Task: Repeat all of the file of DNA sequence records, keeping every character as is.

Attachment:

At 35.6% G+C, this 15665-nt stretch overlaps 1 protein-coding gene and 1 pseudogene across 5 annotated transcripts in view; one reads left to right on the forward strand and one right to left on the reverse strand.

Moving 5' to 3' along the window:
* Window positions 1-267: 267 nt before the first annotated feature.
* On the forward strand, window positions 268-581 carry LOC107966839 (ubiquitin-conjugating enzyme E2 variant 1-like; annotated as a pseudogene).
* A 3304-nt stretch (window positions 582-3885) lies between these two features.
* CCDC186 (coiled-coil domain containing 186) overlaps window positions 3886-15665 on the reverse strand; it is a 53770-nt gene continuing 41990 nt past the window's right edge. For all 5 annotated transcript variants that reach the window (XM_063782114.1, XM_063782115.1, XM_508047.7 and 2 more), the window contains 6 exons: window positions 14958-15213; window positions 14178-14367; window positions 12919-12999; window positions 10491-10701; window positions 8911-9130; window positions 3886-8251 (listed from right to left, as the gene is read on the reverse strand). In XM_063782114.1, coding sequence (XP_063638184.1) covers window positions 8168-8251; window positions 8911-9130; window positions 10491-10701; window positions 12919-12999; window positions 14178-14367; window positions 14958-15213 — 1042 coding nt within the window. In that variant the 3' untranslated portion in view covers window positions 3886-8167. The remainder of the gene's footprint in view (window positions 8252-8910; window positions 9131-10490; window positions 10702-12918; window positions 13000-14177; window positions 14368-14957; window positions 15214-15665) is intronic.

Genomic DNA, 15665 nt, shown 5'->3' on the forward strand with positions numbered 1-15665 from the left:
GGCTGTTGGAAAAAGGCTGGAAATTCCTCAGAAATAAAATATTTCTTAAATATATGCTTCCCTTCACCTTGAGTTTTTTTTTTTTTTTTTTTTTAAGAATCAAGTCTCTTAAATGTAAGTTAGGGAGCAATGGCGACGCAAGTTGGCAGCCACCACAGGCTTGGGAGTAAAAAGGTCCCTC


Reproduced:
At 35.6% G+C, this 15665-nt stretch overlaps 1 protein-coding gene and 1 pseudogene across 5 annotated transcripts in view; one reads left to right on the forward strand and one right to left on the reverse strand.

Moving 5' to 3' along the window:
* Window positions 1-267: 267 nt before the first annotated feature.
* On the forward strand, window positions 268-581 carry LOC107966839 (ubiquitin-conjugating enzyme E2 variant 1-like; annotated as a pseudogene).
* A 3304-nt stretch (window positions 582-3885) lies between these two features.
* CCDC186 (coiled-coil domain containing 186) overlaps window positions 3886-15665 on the reverse strand; it is a 53770-nt gene continuing 41990 nt past the window's right edge. For all 5 annotated transcript variants that reach the window (XM_063782114.1, XM_063782115.1, XM_508047.7 and 2 more), the window contains 6 exons: window positions 14958-15213; window positions 14178-14367; window positions 12919-12999; window positions 10491-10701; window positions 8911-9130; window positions 3886-8251 (listed from right to left, as the gene is read on the reverse strand). In XM_063782114.1, coding sequence (XP_063638184.1) covers window positions 8168-8251; window positions 8911-9130; window positions 10491-10701; window positions 12919-12999; window positions 14178-14367; window positions 14958-15213 — 1042 coding nt within the window. In that variant the 3' untranslated portion in view covers window positions 3886-8167. The remainder of the gene's footprint in view (window positions 8252-8910; window positions 9131-10490; window positions 10702-12918; window positions 13000-14177; window positions 14368-14957; window positions 15214-15665) is intronic.

Genomic DNA, 15665 nt, shown 5'->3' on the forward strand with positions numbered 1-15665 from the left:
GGCTGTTGGAAAAAGGCTGGAAATTCCTCAGAAATAAAATATTTCTTAAATATATGCTTCCCTTCACCTTGAGTTTTTTTTTTTTTTTTTTTTTAAGAATCAAGTCTCTTAAATGTAAGTTAGGGAGCAATGGCGACGCAAGTTGGCAGCCACCACAGGCTTGGGAGTAAAAAGGTCCCTC